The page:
I’ll miss… all the cute coffee shops and fun places to go. Being in a big city comes with the advantage of having a lot of options for entertainment. From a handful of nice parks to escape rooms, you can usually find something cool to do. Coffee shops are plentiful and some are really cozy. Now that drip coffee has become trendy, coffee shops that roast their own beans are becoming more common. Nice drinks and a pleasant atmosphere at a local coffee shop can be a lifesaver. Most Korean apartments aren’t sized for entertaining, so meeting with friends, having a casual date, or even getting work done, are all coffee shop activities.

I won’t miss… fighting for space. Any area that has trendy cafes or entertainment is inevitably flooded with people, particularly on the weekends. Festivals and events in the city will have you getting pressed by possibly millions of people. In such a big city that has developed so quickly, most people are numb to it, just seeing other people as obstacles to wordlessly shoulder past. Rush hour on any of the main train lines is a similar nightmare of people wedging themselves into others as tightly as possible so they don’t have to wait for another train. Sometimes I really miss personal space and people saying “excuse me” in any language.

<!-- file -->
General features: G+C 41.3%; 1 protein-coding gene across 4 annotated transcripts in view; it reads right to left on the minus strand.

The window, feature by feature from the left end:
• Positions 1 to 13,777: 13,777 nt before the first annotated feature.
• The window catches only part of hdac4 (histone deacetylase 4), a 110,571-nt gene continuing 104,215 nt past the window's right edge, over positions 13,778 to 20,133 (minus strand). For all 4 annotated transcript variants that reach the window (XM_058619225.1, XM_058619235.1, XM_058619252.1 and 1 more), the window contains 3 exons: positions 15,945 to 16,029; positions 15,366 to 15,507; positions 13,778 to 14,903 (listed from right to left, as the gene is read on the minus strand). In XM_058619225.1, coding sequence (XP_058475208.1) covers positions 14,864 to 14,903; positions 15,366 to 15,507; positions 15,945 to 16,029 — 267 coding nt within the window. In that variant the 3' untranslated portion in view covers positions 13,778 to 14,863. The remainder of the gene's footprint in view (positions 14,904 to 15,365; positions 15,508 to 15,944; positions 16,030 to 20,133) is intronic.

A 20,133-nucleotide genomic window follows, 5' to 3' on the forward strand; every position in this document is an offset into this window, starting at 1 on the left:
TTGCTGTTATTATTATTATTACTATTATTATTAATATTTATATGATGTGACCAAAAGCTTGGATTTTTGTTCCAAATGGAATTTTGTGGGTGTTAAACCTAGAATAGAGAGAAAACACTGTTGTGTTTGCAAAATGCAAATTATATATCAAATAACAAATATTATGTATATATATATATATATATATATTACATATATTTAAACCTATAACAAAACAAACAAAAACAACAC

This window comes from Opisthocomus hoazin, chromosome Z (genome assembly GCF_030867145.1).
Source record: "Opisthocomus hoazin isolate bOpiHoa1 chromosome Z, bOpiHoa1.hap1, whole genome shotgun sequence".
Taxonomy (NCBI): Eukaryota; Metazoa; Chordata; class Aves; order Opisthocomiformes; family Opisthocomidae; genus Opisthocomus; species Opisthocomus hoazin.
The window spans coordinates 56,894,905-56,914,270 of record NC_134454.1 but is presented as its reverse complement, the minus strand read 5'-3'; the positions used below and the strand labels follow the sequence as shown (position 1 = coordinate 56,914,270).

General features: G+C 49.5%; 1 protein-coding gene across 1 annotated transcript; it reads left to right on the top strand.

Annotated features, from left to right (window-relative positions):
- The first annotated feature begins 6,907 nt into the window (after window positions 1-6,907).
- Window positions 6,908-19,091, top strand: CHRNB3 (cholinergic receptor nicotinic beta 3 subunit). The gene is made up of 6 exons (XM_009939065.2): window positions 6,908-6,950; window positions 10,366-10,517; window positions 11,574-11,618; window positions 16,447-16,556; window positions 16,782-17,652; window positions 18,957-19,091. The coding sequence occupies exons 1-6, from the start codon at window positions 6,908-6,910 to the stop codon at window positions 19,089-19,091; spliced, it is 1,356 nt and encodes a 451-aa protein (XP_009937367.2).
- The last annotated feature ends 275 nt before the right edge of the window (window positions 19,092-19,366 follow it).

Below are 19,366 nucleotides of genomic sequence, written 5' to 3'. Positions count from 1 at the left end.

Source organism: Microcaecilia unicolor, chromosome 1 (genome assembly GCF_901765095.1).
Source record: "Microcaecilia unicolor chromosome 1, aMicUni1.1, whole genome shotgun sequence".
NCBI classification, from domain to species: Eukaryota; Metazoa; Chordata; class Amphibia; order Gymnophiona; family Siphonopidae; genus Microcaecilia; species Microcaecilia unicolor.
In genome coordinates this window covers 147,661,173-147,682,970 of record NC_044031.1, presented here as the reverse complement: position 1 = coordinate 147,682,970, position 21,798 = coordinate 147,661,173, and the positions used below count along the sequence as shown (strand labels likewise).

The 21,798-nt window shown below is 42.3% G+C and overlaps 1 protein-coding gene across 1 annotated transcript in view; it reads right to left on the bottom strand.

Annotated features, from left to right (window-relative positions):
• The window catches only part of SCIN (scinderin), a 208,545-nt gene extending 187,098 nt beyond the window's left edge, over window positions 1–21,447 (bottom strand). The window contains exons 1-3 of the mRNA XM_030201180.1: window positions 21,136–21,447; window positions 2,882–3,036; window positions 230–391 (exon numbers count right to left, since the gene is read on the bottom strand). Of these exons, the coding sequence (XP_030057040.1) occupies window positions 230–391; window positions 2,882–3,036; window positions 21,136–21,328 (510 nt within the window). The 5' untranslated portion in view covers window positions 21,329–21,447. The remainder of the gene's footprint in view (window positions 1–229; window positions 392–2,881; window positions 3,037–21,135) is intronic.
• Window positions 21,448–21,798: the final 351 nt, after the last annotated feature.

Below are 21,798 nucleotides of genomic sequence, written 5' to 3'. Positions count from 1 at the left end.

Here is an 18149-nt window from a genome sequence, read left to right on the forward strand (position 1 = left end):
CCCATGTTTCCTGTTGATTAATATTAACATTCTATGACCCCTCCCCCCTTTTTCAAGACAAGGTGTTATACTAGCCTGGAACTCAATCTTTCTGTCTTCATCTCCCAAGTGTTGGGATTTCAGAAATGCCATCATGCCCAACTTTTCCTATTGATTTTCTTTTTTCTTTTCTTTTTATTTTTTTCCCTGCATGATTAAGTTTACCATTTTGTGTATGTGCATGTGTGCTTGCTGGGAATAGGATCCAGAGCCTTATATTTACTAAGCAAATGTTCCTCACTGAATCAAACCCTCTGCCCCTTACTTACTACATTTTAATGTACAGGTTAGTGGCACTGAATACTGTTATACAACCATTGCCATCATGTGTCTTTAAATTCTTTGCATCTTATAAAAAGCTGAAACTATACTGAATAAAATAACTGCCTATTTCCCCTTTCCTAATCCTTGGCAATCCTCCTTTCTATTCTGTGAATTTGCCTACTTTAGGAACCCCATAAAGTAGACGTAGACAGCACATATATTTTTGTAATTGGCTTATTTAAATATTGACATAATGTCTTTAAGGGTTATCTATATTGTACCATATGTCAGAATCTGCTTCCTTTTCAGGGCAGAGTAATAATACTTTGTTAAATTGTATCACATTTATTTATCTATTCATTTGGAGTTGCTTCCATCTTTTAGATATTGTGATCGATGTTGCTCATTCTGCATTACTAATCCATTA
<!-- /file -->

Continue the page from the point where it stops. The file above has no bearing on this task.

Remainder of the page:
I’ll miss… the food. I really like Korean food with very few exceptions. And I love that eating out can be quite affordable if you don’t mind sticking to Korean staples. Kimbap shops and noodle places can get you a filling and relatively healthy meal for about $4 usd. Side dishes are refilled for free giving you extra value, which is great when you’re saving up for something (e.g. a wedding and an international move).